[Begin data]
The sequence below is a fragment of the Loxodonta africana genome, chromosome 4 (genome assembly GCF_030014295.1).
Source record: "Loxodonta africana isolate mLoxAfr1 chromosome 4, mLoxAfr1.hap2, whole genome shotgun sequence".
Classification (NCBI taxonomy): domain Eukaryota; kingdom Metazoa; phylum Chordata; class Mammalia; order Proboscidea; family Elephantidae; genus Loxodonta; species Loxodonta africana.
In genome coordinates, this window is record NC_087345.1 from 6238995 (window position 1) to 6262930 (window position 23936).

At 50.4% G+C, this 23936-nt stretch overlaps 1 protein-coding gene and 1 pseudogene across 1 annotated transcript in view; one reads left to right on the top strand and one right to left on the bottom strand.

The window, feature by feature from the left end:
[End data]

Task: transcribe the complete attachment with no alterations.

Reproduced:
The sequence below is a fragment of the Loxodonta africana genome, chromosome 4 (genome assembly GCF_030014295.1).
Source record: "Loxodonta africana isolate mLoxAfr1 chromosome 4, mLoxAfr1.hap2, whole genome shotgun sequence".
Classification (NCBI taxonomy): domain Eukaryota; kingdom Metazoa; phylum Chordata; class Mammalia; order Proboscidea; family Elephantidae; genus Loxodonta; species Loxodonta africana.
In genome coordinates, this window is record NC_087345.1 from 6238995 (window position 1) to 6262930 (window position 23936).

At 50.4% G+C, this 23936-nt stretch overlaps 1 protein-coding gene and 1 pseudogene across 1 annotated transcript in view; one reads left to right on the top strand and one right to left on the bottom strand.

The window, feature by feature from the left end: